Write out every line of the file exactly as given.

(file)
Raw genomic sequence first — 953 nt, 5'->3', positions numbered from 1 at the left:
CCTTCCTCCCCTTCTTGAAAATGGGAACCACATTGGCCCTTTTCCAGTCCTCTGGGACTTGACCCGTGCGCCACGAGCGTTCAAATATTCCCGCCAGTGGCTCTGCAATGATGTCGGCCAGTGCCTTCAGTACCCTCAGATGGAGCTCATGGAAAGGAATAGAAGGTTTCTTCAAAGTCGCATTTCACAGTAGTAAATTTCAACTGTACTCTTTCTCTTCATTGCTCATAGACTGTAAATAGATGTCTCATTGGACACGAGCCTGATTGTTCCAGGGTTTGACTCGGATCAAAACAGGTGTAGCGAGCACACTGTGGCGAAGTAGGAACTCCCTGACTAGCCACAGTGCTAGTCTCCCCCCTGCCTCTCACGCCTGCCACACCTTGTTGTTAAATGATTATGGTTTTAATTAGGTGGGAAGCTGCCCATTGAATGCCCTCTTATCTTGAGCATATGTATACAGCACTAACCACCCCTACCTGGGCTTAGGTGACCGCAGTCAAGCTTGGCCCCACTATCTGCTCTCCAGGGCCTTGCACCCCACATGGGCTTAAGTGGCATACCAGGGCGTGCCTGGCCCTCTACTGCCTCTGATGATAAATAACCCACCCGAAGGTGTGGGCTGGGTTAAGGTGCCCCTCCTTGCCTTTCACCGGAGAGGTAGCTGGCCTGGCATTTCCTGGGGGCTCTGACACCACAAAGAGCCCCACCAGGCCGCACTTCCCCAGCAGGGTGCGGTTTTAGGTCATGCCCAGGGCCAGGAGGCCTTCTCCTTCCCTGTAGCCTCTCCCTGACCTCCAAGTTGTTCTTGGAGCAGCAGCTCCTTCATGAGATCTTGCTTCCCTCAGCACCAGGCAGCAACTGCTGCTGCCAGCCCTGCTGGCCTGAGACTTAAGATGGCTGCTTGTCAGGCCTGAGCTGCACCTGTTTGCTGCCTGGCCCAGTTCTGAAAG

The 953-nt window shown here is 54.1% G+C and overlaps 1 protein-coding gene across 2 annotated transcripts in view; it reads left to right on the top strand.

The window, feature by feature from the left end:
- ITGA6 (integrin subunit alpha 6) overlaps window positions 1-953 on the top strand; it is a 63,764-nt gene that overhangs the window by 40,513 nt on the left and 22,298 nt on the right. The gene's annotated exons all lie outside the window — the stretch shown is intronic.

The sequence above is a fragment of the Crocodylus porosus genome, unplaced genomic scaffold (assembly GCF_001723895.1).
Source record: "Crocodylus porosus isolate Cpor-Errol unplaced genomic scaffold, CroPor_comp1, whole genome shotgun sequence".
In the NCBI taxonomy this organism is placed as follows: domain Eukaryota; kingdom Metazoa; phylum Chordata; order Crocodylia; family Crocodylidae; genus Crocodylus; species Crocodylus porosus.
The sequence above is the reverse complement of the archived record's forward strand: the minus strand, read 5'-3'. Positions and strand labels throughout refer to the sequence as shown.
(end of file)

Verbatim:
Raw genomic sequence first — 953 nt, 5'->3', positions numbered from 1 at the left:
CCTTCCTCCCCTTCTTGAAAATGGGAACCACATTGGCCCTTTTCCAGTCCTCTGGGACTTGACCCGTGCGCCACGAGCGTTCAAATATTCCCGCCAGTGGCTCTGCAATGATGTCGGCCAGTGCCTTCAGTACCCTCAGATGGAGCTCATGGAAAGGAATAGAAGGTTTCTTCAAAGTCGCATTTCACAGTAGTAAATTTCAACTGTACTCTTTCTCTTCATTGCTCATAGACTGTAAATAGATGTCTCATTGGACACGAGCCTGATTGTTCCAGGGTTTGACTCGGATCAAAACAGGTGTAGCGAGCACACTGTGGCGAAGTAGGAACTCCCTGACTAGCCACAGTGCTAGTCTCCCCCCTGCCTCTCACGCCTGCCACACCTTGTTGTTAAATGATTATGGTTTTAATTAGGTGGGAAGCTGCCCATTGAATGCCCTCTTATCTTGAGCATATGTATACAGCACTAACCACCCCTACCTGGGCTTAGGTGACCGCAGTCAAGCTTGGCCCCACTATCTGCTCTCCAGGGCCTTGCACCCCACATGGGCTTAAGTGGCATACCAGGGCGTGCCTGGCCCTCTACTGCCTCTGATGATAAATAACCCACCCGAAGGTGTGGGCTGGGTTAAGGTGCCCCTCCTTGCCTTTCACCGGAGAGGTAGCTGGCCTGGCATTTCCTGGGGGCTCTGACACCACAAAGAGCCCCACCAGGCCGCACTTCCCCAGCAGGGTGCGGTTTTAGGTCATGCCCAGGGCCAGGAGGCCTTCTCCTTCCCTGTAGCCTCTCCCTGACCTCCAAGTTGTTCTTGGAGCAGCAGCTCCTTCATGAGATCTTGCTTCCCTCAGCACCAGGCAGCAACTGCTGCTGCCAGCCCTGCTGGCCTGAGACTTAAGATGGCTGCTTGTCAGGCCTGAGCTGCACCTGTTTGCTGCCTGGCCCAGTTCTGAAAG

The 953-nt window shown here is 54.1% G+C and overlaps 1 protein-coding gene across 2 annotated transcripts in view; it reads left to right on the top strand.

The window, feature by feature from the left end:
- ITGA6 (integrin subunit alpha 6) overlaps window positions 1-953 on the top strand; it is a 63,764-nt gene that overhangs the window by 40,513 nt on the left and 22,298 nt on the right. The gene's annotated exons all lie outside the window — the stretch shown is intronic.

The sequence above is a fragment of the Crocodylus porosus genome, unplaced genomic scaffold (assembly GCF_001723895.1).
Source record: "Crocodylus porosus isolate Cpor-Errol unplaced genomic scaffold, CroPor_comp1, whole genome shotgun sequence".
In the NCBI taxonomy this organism is placed as follows: domain Eukaryota; kingdom Metazoa; phylum Chordata; order Crocodylia; family Crocodylidae; genus Crocodylus; species Crocodylus porosus.
The sequence above is the reverse complement of the archived record's forward strand: the minus strand, read 5'-3'. Positions and strand labels throughout refer to the sequence as shown.